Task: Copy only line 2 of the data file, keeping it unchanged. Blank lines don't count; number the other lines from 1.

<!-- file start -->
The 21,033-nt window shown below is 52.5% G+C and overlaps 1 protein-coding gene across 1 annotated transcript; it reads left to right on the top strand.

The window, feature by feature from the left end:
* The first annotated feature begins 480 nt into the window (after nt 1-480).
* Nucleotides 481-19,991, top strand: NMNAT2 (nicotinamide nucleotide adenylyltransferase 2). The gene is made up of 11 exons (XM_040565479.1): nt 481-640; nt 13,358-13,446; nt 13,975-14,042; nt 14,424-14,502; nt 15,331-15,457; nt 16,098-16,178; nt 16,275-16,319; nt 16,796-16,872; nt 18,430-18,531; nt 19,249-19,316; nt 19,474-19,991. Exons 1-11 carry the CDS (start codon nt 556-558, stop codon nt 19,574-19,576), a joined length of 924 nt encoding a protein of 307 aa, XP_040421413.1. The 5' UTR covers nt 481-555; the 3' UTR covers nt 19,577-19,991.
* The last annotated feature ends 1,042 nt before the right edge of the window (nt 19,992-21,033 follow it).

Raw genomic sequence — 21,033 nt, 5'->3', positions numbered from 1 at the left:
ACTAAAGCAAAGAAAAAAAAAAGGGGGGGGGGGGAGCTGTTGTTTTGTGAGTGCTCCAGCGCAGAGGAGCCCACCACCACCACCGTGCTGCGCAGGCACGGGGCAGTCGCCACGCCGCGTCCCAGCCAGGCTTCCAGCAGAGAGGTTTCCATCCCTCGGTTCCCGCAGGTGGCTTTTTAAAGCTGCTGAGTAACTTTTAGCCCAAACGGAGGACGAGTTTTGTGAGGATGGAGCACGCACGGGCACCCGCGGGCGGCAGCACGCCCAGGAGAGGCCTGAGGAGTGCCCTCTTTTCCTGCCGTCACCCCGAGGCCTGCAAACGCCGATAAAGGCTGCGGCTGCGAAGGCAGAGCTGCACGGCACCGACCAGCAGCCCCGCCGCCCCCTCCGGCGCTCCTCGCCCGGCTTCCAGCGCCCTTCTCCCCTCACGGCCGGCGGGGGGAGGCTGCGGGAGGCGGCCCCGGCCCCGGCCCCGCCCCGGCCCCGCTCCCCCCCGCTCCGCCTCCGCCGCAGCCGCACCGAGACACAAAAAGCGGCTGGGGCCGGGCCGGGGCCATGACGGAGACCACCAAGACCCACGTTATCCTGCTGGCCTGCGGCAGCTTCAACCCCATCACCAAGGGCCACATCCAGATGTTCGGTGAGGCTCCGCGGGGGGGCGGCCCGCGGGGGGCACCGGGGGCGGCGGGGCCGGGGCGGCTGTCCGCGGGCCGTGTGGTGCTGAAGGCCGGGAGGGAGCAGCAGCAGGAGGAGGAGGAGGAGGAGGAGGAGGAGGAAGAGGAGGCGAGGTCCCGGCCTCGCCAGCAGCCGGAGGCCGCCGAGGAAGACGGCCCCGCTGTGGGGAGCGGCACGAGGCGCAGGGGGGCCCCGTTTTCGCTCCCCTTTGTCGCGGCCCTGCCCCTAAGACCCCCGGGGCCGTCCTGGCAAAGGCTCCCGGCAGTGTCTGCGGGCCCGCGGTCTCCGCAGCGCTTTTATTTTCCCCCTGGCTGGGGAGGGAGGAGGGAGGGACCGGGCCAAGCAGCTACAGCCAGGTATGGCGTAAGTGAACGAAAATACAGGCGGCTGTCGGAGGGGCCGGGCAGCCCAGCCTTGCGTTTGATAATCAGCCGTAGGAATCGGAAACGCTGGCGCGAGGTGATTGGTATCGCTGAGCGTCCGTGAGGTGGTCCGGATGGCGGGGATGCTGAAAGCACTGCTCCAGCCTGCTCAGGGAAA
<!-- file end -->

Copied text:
The window, feature by feature from the left end: